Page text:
“I must have flowers, always and always.”
That famous quote is from the French impressionist Claude Monet, of course, but it could be your mindset about now, too.
If the arrival of spring has put you in a gardening mood, we have info and good news for you. Gardening counts as physical activity—you can burn 200 to 400 calories an hour, and it has the potential for a two-fer—physical and social interactions.
Yes, gardening is often a solo activity. But it doesn’t have to be. Garden clubs and garden activities await.
Get Social and Garden!
“Gardening is usually done by yourself,” agrees Santhosh Thomas, DO, MBA, a staff physician in the Center for Spine at the Cleveland Clinic. But the social aspect of gardening with friends–or new friends through gardening organizations–could be a definite benefit.
Getting out of the house and socializing is a mood elevator
“Getting out of the house and socializing is a mood elevator,” Thomas says. And the gardening, by keeping people active, can decrease pain and improve quality of life.
There are many reasons to get social in the garden. Maybe you want advice on your latest plantings or vegetables,? Want to show off this year’s crop of roses? Maybe participate in a project to preserve the environment? How about helping combat food insecurity in your area? Or maybe you just want to meet new friends as enthused about gardening as you are (or plan to become)? The good news is there’s probably a group for you.
Gardening Groups Abound
First off, consider checking out Senior Planet Community’s Garden Club. Learn more here! Other groups include:
National Garden Club: Go to the National Garden Club’s website to plug in your city or zip code and a radius you are willing to travel. You’ll likely find a long list of nearby garden clubs. The organization also hosts Plant America, its commitment to raise awareness about issues such as water conservation, environmental science and access to green space.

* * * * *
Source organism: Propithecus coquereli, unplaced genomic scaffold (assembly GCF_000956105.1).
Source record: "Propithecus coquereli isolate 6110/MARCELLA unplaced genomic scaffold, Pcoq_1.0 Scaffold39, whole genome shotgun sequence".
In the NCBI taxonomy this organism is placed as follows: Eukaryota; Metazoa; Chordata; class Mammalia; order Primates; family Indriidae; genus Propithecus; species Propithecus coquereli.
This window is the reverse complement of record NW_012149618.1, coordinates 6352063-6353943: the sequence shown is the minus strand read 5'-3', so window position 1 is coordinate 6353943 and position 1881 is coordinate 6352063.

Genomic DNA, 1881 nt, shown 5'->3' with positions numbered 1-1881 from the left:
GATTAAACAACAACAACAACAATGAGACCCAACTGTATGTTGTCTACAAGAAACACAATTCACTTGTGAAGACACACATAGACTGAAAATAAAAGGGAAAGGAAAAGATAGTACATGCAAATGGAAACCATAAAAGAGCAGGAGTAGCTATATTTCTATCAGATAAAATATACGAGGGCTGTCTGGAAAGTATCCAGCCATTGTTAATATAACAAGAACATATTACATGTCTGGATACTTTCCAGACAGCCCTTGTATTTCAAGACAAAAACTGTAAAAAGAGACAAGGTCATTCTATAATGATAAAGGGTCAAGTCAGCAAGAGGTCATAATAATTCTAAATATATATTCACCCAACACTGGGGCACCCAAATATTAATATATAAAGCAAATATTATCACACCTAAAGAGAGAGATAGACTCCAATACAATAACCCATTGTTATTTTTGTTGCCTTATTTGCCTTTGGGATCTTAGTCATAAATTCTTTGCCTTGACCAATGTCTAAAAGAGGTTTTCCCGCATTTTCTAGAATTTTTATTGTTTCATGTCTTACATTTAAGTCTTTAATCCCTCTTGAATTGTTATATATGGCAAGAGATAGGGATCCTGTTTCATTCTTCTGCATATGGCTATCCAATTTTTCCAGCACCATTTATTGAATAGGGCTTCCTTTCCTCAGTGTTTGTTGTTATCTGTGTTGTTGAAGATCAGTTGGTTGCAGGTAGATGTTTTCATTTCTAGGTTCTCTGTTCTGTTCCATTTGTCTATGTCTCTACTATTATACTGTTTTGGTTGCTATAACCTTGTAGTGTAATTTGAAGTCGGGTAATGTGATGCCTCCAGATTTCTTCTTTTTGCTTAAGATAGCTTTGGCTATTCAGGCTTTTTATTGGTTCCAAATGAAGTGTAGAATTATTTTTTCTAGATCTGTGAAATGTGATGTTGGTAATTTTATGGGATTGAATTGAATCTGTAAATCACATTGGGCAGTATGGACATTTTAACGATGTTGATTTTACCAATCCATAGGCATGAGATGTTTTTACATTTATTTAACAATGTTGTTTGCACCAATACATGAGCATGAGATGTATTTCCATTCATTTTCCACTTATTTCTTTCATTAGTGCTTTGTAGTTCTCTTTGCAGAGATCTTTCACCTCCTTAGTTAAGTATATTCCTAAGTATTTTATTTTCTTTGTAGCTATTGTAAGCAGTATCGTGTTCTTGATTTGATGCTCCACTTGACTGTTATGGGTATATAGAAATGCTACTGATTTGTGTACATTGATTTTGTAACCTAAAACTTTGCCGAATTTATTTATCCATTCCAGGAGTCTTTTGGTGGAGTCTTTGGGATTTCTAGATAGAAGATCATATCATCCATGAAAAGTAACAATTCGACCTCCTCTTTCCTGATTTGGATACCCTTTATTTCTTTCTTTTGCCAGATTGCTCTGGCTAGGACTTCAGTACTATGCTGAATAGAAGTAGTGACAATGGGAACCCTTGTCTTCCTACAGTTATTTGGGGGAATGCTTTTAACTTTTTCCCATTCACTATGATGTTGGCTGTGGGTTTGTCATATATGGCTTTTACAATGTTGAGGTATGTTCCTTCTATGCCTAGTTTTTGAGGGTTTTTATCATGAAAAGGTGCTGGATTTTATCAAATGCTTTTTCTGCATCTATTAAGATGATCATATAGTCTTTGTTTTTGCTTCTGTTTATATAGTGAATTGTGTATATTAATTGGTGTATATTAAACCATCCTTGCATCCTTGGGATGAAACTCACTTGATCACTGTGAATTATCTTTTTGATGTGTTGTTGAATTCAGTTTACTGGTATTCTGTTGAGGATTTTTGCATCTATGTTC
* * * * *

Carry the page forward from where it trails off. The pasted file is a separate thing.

Capital Roots: Based in Troy, New York and serving its Capital Region, Capital Roots is dedicated to reducing the impact of poor nutrition on public health. It organizes community gardens, offers nutritional and horticultural education for all ages, and welcomes volunteers. At the moment, they need volunteers to take orders for the mobile farm stand that travels though several counties and to deliver produce to soup kitchens and other destinations.
Each Green Corner: Each Green Corner (link is here) is a northern California non-profit, that leverages underused land. The aim? To create sustainable, permaculture-inspired and culturally diverse food gardens to fight local food insecurity. One program is the Residential Garden Program, says Becky Quigley, program coordinator. EGC partners with community residents to build gardens in their yards. They can have fresh produce—and give back to the community by agreeing to donate excess produce. Each Green Corner is also looking for volunteers.
“When we come to the garden, we always knock and let them know we are there,” Quigley says. The residents then often come out and socialize.
Gardening Preparation tips
Whether you’re gardening with others, volunteering to schlep produce, or just puttering, Thomas of Cleveland Clinic has these tips:
- Stretch a bit before.
- Use proper tools and be sure they’re sharpened.
- Warm up if you’re planning to do some heavy weeding or planting.
- Avoid keeping the same posture positions for a long time.
- Knee pads can save you from pain later.
- Take a break occasionally!
Kathleen Doheny is a Los Angeles-based independent journalist, specializing in health, behavior, fitness and lifestyle stories. Besides writing for Senior Planet, she reports for WebMD, Medscape, Endocrine Web, Practical Pain Management, Spine Universe and other sites. She is a mom, mother-in-law and proud and happy Mimi who likes to hike, jog and shop.
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